Presenting a story of infrastructure development in India since the inception of economic liberalization, this paper highlights various challenges that discourage private sector investments, thus providing a rationale for policy initiatives by the government.
Kewal Singh, Assistant Professor, Jindal School of Banking & Finance, O.P. Jindal Global University, Sonipat, India.
Anoop Singh, Centre for Energy Regulation, Department of Industrial and Management Engineering, Indian Institute of Technology Kanpur, Uttar Pradesh, India.
Puneet Prakash, Department of Finance and General Business, Missouri State University, Springfield, Missouri, USA.
The infrastructure sector is one of the major pillars for economic growth and development of a country. The responsibility to develop this crucial sector is shifting away from the public to the private sector. After the economic liberalization in 1991, India opened the infrastructure sector, among many others, to private domestic and foreign investment.
The shortage of electricity, the poor state of roads, and limited telecom access necessitated a stream of persistent reforms, which were expected to play a significant role in the infrastructure sector’s growth. Although some subsectors witnessed success, others continued to face hurdles.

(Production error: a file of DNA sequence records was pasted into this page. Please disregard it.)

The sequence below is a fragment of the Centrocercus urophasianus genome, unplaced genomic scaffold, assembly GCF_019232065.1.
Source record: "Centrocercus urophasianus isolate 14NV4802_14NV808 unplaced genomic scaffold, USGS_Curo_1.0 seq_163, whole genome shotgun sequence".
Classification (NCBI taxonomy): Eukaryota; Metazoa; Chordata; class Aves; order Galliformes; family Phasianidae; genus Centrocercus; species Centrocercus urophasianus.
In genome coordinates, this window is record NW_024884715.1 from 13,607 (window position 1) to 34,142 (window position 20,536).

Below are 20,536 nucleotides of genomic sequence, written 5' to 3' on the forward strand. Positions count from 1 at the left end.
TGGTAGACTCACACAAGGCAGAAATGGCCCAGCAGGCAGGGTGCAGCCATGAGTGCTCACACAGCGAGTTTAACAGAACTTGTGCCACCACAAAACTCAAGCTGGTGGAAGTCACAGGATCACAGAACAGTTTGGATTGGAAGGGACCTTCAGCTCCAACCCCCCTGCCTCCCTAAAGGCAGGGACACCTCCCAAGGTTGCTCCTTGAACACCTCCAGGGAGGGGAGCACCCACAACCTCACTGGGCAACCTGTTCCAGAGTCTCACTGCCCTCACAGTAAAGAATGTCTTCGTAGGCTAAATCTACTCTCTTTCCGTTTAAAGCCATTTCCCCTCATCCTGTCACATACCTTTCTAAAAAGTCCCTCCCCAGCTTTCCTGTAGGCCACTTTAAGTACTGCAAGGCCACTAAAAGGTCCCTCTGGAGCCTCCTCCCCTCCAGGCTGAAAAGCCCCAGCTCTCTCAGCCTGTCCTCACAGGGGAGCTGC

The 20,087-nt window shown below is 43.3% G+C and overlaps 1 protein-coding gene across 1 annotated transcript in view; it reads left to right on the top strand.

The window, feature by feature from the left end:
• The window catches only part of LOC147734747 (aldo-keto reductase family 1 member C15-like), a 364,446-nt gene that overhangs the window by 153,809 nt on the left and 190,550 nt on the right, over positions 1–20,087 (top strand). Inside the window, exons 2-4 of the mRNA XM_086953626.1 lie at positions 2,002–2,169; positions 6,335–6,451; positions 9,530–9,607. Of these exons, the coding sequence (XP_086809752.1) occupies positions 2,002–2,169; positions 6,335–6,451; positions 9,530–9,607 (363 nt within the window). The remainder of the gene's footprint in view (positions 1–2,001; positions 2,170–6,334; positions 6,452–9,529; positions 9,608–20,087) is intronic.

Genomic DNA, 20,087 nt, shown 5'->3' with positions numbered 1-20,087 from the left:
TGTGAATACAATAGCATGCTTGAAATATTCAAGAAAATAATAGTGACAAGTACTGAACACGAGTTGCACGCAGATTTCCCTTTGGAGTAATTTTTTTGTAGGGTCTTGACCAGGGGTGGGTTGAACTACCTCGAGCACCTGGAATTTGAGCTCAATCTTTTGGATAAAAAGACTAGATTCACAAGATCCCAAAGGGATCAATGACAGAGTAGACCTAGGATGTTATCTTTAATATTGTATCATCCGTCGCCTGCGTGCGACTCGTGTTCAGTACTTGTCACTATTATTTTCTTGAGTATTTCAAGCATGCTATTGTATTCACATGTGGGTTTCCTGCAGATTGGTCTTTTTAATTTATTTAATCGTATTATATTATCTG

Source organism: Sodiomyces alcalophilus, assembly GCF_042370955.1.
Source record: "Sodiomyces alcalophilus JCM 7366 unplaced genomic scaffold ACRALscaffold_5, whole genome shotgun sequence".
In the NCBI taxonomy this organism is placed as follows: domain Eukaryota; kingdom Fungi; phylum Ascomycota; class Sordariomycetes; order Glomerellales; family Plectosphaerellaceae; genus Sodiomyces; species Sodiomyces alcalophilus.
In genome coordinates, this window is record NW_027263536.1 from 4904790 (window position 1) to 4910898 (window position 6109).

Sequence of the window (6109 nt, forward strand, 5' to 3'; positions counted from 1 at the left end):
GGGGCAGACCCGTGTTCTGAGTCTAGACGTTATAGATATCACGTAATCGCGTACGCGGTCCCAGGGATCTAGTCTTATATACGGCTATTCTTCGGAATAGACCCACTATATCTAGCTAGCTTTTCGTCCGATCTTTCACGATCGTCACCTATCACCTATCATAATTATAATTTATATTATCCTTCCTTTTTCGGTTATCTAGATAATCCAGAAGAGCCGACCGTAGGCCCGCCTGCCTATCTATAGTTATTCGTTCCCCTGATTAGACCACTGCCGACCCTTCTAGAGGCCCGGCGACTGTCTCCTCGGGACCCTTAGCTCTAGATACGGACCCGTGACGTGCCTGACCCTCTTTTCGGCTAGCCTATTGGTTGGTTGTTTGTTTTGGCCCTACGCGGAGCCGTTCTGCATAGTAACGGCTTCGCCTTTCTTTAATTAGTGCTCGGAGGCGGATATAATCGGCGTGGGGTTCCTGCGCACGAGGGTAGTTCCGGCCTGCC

The paper highlights the role of infrastructure in socio-economic development through global literature. It also presents a story of infrastructure development in India since the inception of economic liberalization. It highlights various challenges that discourage private sector investments, thus providing a rationale for policy initiatives by the government.
The paper also presents critical issues highlighted by multiple government committees over nearly three decades and identifies residual issues that merit attention. The outcomes of the paper are relevant in the context of developing and emerging economies.
Published in: Journal of Public Affairs
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